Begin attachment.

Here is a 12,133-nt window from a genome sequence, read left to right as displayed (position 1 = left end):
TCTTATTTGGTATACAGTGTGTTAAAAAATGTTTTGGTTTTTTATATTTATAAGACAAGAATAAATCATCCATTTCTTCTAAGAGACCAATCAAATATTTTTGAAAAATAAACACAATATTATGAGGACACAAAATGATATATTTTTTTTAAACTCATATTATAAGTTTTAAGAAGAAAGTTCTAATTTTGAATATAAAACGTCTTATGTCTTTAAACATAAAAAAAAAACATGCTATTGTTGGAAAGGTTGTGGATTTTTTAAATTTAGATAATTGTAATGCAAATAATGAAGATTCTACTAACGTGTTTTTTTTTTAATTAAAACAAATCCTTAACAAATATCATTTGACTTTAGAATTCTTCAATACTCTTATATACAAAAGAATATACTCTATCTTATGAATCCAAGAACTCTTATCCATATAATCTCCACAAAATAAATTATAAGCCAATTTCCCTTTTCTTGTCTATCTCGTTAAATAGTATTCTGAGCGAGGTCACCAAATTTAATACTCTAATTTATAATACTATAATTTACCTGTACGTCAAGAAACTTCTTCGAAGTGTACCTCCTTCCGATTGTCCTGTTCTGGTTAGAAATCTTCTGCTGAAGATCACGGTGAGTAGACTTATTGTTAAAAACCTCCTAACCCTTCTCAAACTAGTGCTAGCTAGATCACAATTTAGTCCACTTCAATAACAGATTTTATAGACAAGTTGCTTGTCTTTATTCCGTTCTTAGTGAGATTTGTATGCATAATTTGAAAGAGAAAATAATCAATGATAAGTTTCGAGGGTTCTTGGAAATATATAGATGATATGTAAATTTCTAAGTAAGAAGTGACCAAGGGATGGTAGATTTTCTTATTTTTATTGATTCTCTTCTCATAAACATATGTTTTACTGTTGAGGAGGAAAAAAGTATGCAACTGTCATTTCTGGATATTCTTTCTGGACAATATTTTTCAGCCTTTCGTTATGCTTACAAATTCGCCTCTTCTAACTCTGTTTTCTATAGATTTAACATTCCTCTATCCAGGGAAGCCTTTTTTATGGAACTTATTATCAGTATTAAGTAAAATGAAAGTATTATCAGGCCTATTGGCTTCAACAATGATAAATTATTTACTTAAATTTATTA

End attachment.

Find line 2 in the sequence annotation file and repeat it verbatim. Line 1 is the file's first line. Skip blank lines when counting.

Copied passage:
TCTTATTTGGTATACAGTGTGTTAAAAAATGTTTTGGTTTTTTATATTTATAAGACAAGAATAAATCATCCATTTCTTCTAAGAGACCAATCAAATATTTTTGAAAAATAAACACAATATTATGAGGACACAAAATGATATATTTTTTTTAAACTCATATTATAAGTTTTAAGAAGAAAGTTCTAATTTTGAATATAAAACGTCTTATGTCTTTAAACATAAAAAAAAAACATGCTATTGTTGGAAAGGTTGTGGATTTTTTAAATTTAGATAATTGTAATGCAAATAATGAAGATTCTACTAACGTGTTTTTTTTTTAATTAAAACAAATCCTTAACAAATATCATTTGACTTTAGAATTCTTCAATACTCTTATATACAAAAGAATATACTCTATCTTATGAATCCAAGAACTCTTATCCATATAATCTCCACAAAATAAATTATAAGCCAATTTCCCTTTTCTTGTCTATCTCGTTAAATAGTATTCTGAGCGAGGTCACCAAATTTAATACTCTAATTTATAATACTATAATTTACCTGTACGTCAAGAAACTTCTTCGAAGTGTACCTCCTTCCGATTGTCCTGTTCTGGTTAGAAATCTTCTGCTGAAGATCACGGTGAGTAGACTTATTGTTAAAAACCTCCTAACCCTTCTCAAACTAGTGCTAGCTAGATCACAATTTAGTCCACTTCAATAACAGATTTTATAGACAAGTTGCTTGTCTTTATTCCGTTCTTAGTGAGATTTGTATGCATAATTTGAAAGAGAAAATAATCAATGATAAGTTTCGAGGGTTCTTGGAAATATATAGATGATATGTAAATTTCTAAGTAAGAAGTGACCAAGGGATGGTAGATTTTCTTATTTTTATTGATTCTCTTCTCATAAACATATGTTTTACTGTTGAGGAGGAAAAAAGTATGCAACTGTCATTTCTGGATATTCTTTCTGGACAATATTTTTCAGCCTTTCGTTATGCTTACAAATTCGCCTCTTCTAACTCTGTTTTCTATAGATTTAACATTCCTCTATCCAGGGAAGCCTTTTTTATGGAACTTATTATCAGTATTAAGTAAAATGAAAGTATTATCAGGCCTATTGGCTTCAACAATGATAAATTATTTACTTAAATTTATTA